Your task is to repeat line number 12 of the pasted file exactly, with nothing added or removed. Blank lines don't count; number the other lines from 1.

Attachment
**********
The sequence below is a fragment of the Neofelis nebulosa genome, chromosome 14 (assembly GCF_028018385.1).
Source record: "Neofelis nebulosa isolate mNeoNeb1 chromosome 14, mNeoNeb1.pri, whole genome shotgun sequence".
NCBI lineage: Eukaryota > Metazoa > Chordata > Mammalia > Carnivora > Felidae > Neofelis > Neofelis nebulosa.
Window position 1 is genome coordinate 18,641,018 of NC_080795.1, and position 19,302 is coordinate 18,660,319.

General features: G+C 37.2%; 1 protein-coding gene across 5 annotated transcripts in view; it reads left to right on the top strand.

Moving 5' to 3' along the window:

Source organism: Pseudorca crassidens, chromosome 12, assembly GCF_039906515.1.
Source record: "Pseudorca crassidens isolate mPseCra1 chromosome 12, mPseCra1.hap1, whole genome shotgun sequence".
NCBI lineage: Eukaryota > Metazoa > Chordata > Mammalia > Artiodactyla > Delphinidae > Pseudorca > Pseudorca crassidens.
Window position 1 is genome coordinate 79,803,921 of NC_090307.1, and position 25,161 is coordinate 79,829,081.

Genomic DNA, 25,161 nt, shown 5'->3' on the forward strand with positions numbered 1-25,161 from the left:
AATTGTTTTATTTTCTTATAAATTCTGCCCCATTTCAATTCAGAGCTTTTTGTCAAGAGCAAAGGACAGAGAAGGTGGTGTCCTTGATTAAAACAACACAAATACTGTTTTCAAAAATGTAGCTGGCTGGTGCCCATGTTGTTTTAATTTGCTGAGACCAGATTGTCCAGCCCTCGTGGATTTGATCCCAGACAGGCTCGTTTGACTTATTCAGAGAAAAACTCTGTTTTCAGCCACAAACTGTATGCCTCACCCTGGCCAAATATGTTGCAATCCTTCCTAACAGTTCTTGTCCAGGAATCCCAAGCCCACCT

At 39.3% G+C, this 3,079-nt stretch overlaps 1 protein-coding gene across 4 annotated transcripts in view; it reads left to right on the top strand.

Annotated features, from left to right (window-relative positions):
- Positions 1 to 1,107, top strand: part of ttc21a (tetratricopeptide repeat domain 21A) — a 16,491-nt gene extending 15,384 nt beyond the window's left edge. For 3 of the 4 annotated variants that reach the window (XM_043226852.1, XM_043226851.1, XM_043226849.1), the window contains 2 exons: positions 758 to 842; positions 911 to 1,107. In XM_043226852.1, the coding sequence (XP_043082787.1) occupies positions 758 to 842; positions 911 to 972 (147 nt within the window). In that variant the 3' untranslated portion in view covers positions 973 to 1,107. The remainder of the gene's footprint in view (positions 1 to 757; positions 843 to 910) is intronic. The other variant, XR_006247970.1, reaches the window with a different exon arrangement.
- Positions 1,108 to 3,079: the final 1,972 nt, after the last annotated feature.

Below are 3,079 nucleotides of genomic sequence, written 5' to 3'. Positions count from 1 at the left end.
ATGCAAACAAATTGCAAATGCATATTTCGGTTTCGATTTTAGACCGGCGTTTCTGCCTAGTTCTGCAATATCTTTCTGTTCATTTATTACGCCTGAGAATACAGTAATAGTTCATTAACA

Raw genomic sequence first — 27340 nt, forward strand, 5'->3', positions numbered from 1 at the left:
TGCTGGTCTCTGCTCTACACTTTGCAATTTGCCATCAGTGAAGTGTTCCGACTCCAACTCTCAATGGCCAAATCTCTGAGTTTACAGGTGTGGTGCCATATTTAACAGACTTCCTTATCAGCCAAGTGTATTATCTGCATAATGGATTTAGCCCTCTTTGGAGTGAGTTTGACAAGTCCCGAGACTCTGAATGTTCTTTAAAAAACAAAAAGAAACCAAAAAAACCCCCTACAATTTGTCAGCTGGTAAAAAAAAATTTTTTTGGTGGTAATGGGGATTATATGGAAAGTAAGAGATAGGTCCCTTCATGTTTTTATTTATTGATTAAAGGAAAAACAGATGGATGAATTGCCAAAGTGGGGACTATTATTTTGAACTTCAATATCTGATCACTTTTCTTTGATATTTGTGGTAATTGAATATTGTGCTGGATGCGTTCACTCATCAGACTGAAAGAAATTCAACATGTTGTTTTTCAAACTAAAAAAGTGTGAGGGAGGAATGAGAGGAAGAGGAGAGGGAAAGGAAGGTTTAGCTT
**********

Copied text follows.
AATTGTTTTATTTTCTTATAAATTCTGCCCCATTTCAATTCAGAGCTTTTTGTCAAGAGCAAAGGACAGAGAAGGTGGTGTCCTTGATTAAAACAACACAAATACTGTTTTCAAAAATGTAGCTGGCTGGTGCCCATGTTGTTTTAATTTGCTGAGACCAGATTGTCCAGCCCTCGTGGATTTGATCCCAGACAGGCTCGTTTGACTTATTCAGAGAAAAACTCTGTTTTCAGCCACAAACTGTATGCCTCACCCTGGCCAAATATGTTGCAATCCTTCCTAACAGTTCTTGTCCAGGAATCCCAAGCCCACCT